Clothes shopping for a 300-year-old

SHE’S in there…. Episode 9 of Die Soutwaterheks by Martyn le Roux, focuses on truth and belief.

YOU KNOW SOMETHING enormous has happened when your body kicks in, and when after experiencing this thing, you wake up lying on the floor with someone giving you sips of sugar water. This is where we find Belinda (Annette Havenga) in the opening sequences of episode nine of Martyn Le Roux’s serialised podcast tale, Die Soutwaterheks, (The Salt Water Witch). She has just realised that there’s a real live mermaid in her boss’s house.

Like the previous episode, this one offers a tale of the ineffable conjoined with basic pragmatics. Salacia (Elzanne Dorfling), the mermaid who’s been around for centuries and who is currently holed up in the home of Frans Baker (Francois Coertze), we discover, has a penchant for coffee. She also has some important messages to give the bereft and befuddled Frans who is used to being alone, but his wounds of loss are not always deep below the surface.

So, the question is, how should he, Captain Kearney (Pieter Theron) and Belinda deal with this contradiction in all their lives’ experience? What should she be given to wear? And to eat? And how can they hide her from the potentially dangerous curious-minded? Frans has some plans, but Belinda needs to knock back something stronger than sugar water in order to make sense of this mystical being in her presence.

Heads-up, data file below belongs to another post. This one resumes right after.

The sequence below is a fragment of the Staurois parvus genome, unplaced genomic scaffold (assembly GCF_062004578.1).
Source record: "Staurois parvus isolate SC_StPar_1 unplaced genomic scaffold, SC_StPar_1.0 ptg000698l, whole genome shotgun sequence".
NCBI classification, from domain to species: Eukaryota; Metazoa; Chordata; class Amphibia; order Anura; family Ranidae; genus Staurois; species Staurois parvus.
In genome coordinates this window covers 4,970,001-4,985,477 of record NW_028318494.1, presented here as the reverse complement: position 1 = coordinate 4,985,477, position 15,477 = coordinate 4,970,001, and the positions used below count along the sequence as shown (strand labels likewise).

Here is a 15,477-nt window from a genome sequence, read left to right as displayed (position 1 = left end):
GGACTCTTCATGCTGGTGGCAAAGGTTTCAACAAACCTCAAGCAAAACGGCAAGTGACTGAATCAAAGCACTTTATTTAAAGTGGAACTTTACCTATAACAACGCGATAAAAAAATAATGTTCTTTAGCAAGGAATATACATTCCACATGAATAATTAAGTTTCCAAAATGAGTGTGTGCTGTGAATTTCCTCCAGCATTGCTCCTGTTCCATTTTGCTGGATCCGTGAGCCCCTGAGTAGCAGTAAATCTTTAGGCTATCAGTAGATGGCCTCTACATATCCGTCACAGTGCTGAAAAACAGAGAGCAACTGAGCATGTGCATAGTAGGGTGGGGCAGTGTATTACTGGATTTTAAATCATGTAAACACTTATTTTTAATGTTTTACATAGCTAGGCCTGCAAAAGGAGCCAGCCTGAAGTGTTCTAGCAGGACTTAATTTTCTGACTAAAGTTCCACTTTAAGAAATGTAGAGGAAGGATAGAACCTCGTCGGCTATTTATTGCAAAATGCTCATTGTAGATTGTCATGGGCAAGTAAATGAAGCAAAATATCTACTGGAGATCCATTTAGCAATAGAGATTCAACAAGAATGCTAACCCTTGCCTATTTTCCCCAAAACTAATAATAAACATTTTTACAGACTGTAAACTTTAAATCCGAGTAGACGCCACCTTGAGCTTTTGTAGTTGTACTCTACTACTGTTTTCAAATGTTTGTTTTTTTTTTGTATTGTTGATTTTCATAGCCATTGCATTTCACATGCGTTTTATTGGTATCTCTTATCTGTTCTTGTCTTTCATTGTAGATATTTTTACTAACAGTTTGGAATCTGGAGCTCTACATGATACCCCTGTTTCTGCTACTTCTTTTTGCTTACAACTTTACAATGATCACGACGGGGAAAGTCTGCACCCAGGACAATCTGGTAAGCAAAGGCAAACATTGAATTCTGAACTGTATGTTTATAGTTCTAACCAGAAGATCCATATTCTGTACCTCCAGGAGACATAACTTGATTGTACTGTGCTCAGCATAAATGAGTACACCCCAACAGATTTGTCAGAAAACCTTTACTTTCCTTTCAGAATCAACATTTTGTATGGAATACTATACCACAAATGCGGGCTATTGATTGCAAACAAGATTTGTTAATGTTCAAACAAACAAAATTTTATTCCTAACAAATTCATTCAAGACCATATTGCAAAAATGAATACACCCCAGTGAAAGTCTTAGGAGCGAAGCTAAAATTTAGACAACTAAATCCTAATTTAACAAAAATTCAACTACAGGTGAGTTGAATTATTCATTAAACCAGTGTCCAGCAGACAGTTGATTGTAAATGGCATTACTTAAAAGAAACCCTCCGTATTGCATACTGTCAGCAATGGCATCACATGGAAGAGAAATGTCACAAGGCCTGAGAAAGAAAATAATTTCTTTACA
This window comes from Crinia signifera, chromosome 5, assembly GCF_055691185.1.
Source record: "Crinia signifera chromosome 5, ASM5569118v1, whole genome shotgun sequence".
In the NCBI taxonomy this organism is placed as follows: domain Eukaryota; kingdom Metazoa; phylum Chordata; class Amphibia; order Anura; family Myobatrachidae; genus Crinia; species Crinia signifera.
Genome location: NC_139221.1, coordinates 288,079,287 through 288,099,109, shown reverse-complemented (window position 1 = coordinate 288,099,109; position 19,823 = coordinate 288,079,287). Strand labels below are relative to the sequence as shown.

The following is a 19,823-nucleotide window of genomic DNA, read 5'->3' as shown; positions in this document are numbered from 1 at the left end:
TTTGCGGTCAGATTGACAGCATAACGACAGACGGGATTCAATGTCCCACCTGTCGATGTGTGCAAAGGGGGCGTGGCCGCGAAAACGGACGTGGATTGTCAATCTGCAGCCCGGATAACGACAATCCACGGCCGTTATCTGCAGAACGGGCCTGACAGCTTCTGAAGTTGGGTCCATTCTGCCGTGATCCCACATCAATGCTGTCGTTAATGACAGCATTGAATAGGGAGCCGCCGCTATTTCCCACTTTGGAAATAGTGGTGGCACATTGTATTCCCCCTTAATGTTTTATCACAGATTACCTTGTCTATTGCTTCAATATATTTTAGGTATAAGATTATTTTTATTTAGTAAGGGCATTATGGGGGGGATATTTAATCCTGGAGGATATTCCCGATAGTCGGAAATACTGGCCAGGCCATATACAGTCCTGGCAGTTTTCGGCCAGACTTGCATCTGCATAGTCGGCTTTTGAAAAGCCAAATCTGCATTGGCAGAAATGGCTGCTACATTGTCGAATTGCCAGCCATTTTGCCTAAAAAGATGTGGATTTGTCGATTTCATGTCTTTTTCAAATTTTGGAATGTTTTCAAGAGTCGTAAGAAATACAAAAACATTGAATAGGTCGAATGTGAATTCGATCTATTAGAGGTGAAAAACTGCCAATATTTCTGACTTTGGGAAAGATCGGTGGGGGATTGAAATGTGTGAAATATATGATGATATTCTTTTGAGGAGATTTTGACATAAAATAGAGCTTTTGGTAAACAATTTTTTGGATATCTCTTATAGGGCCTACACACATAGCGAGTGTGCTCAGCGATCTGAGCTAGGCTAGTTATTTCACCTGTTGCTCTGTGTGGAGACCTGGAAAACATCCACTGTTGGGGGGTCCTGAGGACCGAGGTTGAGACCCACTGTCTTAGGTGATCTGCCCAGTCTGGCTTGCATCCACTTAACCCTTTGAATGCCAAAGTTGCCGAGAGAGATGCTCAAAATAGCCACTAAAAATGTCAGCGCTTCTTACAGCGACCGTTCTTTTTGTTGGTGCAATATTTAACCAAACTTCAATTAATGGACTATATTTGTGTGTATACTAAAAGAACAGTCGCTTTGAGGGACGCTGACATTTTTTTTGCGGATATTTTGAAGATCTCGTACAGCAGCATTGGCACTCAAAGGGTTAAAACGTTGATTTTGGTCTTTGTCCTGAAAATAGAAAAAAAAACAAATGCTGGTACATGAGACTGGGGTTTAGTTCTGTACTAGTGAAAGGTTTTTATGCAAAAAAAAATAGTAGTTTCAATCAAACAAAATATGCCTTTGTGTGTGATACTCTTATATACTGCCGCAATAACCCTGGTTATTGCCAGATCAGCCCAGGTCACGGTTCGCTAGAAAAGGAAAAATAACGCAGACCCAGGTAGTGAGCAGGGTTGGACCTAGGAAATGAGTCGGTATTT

The episode offers a quirky gaze in the direction of Nora Ephron’s 1996 film Michael, which segues humour with the kind of poignancy that is central to many of us. What if we had access to the things beyond our ken in this world? What if God was one of us?

Die Soutwaterheks has 25 chapters: Watch this space for consecutive reviews! Recorded and released independently online, in both MP3 and MP4 formats, in Afrikaans with bits of English, this tale, told in individual episodes is accessible through various links.

  • Die Soutwaterheks: Episode 9 ‘n Nuwe Werklikheid (A new reality) is written by Martyn Le Roux. Directed by Martyn Le Roux, and featuring technical input and sound research by Arné von Molledorf and Martyn Le Roux, and music by Yolanda Strauss and David Muller, it is performed by Francois Coertze, Elzanne Dorfling, Pieter Theron and Annette Havenga. It is available here.

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